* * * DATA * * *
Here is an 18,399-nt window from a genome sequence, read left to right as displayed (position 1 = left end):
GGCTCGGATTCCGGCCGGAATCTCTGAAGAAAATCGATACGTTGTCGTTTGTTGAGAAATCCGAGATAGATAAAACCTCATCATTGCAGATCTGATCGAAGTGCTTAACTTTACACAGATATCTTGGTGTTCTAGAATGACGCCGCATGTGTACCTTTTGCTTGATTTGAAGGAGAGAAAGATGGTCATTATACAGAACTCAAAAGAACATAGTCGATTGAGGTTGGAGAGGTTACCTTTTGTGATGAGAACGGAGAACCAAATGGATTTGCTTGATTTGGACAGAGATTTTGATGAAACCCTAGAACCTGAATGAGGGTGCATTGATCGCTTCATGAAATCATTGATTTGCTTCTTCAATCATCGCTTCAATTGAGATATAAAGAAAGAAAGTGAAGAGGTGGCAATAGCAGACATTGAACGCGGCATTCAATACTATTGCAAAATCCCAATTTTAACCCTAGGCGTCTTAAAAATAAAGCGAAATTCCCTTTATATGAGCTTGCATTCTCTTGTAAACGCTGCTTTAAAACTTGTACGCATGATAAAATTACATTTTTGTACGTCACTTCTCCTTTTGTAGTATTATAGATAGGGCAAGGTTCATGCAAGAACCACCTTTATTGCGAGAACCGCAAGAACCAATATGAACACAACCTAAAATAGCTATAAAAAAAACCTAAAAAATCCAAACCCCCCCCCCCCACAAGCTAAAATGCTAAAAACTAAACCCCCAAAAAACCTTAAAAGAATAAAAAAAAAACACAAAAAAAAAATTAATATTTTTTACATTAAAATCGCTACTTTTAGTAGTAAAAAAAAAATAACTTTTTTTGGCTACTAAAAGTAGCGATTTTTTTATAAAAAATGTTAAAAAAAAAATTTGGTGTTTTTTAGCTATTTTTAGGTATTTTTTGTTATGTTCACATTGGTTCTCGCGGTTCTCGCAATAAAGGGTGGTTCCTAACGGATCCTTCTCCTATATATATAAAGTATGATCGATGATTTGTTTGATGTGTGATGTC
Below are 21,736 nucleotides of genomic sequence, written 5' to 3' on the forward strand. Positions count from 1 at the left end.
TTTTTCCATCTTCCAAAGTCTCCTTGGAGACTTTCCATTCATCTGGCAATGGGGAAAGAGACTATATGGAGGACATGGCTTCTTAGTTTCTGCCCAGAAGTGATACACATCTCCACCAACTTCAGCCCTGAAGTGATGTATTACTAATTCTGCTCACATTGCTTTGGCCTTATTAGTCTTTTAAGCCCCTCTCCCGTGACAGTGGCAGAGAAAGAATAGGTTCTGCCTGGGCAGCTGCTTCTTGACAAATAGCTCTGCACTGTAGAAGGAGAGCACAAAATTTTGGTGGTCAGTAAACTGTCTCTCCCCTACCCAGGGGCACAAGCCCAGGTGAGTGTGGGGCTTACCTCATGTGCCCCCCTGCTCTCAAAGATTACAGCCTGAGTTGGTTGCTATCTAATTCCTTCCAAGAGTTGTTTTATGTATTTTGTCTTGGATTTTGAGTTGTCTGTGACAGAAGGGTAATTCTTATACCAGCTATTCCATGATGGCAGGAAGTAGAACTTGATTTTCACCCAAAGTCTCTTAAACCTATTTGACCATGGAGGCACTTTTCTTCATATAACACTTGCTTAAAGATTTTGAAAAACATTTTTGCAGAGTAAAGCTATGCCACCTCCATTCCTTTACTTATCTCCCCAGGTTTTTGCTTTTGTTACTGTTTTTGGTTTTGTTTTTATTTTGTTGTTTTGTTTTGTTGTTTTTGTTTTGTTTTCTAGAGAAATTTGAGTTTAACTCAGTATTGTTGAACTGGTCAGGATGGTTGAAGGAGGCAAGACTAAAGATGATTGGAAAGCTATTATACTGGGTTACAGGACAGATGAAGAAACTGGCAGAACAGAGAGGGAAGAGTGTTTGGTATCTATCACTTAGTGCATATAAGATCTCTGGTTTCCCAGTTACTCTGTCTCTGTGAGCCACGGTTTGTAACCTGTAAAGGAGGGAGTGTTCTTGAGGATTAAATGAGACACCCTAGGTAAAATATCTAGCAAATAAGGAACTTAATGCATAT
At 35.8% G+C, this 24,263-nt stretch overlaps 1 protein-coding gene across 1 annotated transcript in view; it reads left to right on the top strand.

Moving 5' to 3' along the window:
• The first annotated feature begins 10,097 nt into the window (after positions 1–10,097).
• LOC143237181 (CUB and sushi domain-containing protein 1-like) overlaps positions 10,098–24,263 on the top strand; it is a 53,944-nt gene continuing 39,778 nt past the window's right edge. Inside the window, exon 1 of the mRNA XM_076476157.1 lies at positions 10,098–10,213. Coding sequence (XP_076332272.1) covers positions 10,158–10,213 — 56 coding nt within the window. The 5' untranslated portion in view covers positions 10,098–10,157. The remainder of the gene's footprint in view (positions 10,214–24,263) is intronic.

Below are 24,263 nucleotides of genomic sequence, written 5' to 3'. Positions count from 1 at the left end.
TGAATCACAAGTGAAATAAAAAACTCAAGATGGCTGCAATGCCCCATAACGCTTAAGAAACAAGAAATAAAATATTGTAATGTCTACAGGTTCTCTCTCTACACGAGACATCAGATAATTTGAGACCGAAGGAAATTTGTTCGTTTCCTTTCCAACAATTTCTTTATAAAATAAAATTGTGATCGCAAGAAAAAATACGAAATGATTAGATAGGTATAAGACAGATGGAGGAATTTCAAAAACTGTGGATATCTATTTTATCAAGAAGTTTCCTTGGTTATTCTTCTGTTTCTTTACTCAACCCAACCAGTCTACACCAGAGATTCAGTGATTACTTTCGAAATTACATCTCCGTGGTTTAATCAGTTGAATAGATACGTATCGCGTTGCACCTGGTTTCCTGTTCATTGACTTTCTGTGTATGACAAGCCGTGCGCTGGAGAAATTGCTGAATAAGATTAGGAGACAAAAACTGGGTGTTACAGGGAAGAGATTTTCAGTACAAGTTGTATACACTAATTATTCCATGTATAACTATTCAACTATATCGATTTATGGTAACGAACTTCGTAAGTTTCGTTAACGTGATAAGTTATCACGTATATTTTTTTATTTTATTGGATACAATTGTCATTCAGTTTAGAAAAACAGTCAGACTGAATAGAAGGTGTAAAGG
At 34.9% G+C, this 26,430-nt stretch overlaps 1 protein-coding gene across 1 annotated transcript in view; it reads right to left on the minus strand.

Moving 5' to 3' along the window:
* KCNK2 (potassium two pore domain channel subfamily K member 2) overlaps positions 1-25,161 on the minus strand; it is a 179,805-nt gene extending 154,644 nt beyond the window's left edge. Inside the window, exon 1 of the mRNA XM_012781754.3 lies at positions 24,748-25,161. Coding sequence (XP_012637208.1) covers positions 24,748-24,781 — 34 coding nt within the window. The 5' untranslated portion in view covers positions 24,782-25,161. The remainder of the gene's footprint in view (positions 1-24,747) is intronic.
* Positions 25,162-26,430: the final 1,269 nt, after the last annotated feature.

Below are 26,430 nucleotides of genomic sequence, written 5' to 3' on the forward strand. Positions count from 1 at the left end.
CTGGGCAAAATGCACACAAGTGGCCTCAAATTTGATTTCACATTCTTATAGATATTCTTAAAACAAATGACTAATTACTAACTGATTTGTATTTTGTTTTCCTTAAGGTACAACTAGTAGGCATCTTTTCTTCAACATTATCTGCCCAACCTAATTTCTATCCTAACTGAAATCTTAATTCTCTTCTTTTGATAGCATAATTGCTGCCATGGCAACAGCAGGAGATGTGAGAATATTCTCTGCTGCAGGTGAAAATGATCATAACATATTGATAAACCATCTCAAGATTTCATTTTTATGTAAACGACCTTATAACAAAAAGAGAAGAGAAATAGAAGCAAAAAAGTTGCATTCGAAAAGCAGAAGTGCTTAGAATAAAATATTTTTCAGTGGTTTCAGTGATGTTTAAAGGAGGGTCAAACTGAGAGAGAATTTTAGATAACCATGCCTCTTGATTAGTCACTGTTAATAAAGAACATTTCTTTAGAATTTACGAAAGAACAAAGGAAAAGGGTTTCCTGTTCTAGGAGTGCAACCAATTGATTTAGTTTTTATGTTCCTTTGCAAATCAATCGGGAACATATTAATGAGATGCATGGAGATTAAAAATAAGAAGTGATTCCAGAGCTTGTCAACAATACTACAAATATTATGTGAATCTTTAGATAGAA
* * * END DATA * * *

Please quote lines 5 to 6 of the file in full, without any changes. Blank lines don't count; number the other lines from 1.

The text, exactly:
At 35.8% G+C, this 24,263-nt stretch overlaps 1 protein-coding gene across 1 annotated transcript in view; it reads left to right on the top strand.

Moving 5' to 3' along the window: